In the share this week we will be including:
Tokyo Turnips: The whole is greater than the sum of its parts. You can eat the root, you can eat the greens, or you can eat them both! Eating the turnips tops is a great way to maximize your calcium intake. Though we tend to think of orange fruits and vegetables as the primary source for carotenoids, turnip greens are densely packed with beta-carotene which is converted to vitamin A as necessary in the human body. While the greens pack a serious nutrition punch the bulb of the turnip is a great way to boost the levels of many nutrients at once (Calcium, Iron, Magnesium, Phosphorous, Potassium, etc.)
Cilantro: Tracked by Grecian records to have been cultivated in the second millennium B.C.E, Cilantro is among the world’s most widely used annual herbs. All parts of the plant are edible, but the fresh leaves and the dried seeds are the most commonly used in cooking. Coriander is commonly used in Middle Eastern, Mediterranean, Indian, South Asian, Mexican, Latin American, Chinese, African and Southeast Asian cuisine. To store, keep in refrigerator with cut ends in a jar of water and leaves loosely covered with a plastic bag for several days. Change water every 2 days, or store in a plastic bag for a week. A relatively tricky annual to grow in our climate, our cilantro is greenhouse grown and incredibly flavorful.
Kohlrabi: This stout annual vegetable is an almost uncanny cross between a cabbage and a turnip, offering versatility with both the bulb and leaves being edible. The taste and texture are not unlike broccoli stems, carrying a very subtle sweetness. Here is a link for five creative preparation recommendations for kolhrabi.
Collard Greens: This loose-leafed brassica has broad, dark-green leaves and has long been a staple in Southern cooking in the U.S. Typical seasonings when cooking collards consist of smoked and salted meats, or with diced onions, vinegar, salt, pepper, and even sugar! I found an excellent NPR article detailing the famous pot liquor (or “Pot Licker”) broth concoction from cooked down collard greens. Pair with our Snow Peas in the share this week and you’ve got yourself some true Southern fare!
Watermelon Radish: Halving these roots will answer for you right away where the “watermelon” part comes in. A vibrant magenta center and green rind offers an aesthetic treat on your plate, and the mild peppery, subtle sweet notes of its flavor are even more impressive. Ranging from golf ball to softball size, Watermelon Radishes pair well with fennel, apple, cheeses such as feta and chèvre, butter, creamy based dressings, vinaigrettes, bacon, white fish, cucumbers, mild salad greens, cooked eggs, and stir-fry noodles.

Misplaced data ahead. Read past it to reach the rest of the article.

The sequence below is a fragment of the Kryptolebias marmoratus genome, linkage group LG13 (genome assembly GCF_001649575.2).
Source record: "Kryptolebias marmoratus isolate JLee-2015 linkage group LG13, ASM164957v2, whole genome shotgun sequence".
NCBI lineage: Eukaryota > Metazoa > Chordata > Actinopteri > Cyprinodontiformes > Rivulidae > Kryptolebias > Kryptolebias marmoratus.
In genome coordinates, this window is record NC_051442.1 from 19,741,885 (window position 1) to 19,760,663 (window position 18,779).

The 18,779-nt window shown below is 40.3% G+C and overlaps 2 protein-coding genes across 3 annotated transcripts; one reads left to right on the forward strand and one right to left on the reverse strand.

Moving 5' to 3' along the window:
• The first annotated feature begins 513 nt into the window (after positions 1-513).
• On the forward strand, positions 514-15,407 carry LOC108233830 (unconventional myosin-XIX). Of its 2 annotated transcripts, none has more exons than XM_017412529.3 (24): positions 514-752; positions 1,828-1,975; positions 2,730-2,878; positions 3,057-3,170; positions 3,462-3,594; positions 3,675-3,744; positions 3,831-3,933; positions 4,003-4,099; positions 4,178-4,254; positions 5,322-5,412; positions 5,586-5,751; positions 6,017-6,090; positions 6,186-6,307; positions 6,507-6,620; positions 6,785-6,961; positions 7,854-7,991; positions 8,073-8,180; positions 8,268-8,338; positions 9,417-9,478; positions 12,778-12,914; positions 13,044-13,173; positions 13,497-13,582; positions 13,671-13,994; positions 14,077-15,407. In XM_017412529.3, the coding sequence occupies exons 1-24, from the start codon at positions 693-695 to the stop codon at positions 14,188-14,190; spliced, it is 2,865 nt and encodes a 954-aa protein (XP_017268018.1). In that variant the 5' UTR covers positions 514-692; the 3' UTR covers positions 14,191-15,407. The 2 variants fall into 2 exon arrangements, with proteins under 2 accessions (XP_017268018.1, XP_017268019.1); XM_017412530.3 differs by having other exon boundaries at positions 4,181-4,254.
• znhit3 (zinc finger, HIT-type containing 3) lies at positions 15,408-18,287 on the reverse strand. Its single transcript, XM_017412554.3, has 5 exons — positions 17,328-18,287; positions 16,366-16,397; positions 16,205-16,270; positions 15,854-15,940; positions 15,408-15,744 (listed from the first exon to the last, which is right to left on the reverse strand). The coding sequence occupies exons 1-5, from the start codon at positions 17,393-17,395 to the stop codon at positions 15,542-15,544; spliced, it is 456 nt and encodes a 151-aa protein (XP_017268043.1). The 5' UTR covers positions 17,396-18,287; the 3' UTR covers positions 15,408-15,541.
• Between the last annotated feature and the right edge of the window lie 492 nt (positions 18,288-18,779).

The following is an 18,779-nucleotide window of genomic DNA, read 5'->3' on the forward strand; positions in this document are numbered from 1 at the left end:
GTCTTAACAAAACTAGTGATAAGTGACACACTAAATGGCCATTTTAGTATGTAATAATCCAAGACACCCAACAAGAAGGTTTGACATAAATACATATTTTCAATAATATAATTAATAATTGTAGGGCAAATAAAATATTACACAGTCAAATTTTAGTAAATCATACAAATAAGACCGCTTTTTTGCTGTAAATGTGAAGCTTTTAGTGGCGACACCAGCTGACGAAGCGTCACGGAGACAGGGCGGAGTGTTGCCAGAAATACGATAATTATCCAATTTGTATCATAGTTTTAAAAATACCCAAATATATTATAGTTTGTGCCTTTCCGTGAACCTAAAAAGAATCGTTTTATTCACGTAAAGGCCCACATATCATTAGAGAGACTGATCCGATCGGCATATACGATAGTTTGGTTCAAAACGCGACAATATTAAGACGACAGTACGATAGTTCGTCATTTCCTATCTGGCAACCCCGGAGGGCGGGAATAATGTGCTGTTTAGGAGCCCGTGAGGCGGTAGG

Snow Peas: This may be my favorite crop on the farm right now. Crisp, tender and sweet, these peas hardly require any preparation to be thoroughly enjoyed (I’ve been eating them as raw snacks a lot lately), but I’ll share a great recipe anyway. This one calls for minced shallot and toasted almonds. Follow the link here. Enjoy!
Carrots: These slender, early bunches could really qualify as some sort of guilty pleasure with their high sugar content and impeccable crispness. Packed with fiber, Vitamin A and beta carotene, we hope you don’t get too thrown off trying to comprehend how something so sweet can be so healthy.
Red Leaf Lettuce: Our Red Leaf is nutrient dense, flavorful, and adds vibrant color to any salad mix. Here is a very simple vinaigrette recipe pairing for your lettuce. For true salad greatness, braise the snow peas and shave the carrots in the mix.
Broccoli: Incredibly dense in folate B9 (stimulating cell differentiation), Vitamin K (blood clotting) and Vitamin C (improved iron absorption, collagen formation) broccoli provides essential compounds necessary for human life. Broccoli’s stems are a treasure trove of nutrient density, containing more fiber than the florets while maintaining a similar nutrient density. If you’re looking for a way to boost your fiber, vitamin C, Vitamin K, Folate, B vitamins (except B12), look no further than broccoli; the vegetable that punches well above its weight.
Red Cabbage: Sliced thinly, red cabbage can be eaten raw or it can go into stir-fries, soups, and braises. The whole leaves can also be used to make cabbage rolls. Raw leaves are somewhat peppery in flavor, but the cabbage gets sweeter as it cooks. Follow the jump here for 12 different suggestions for cabbage preparation!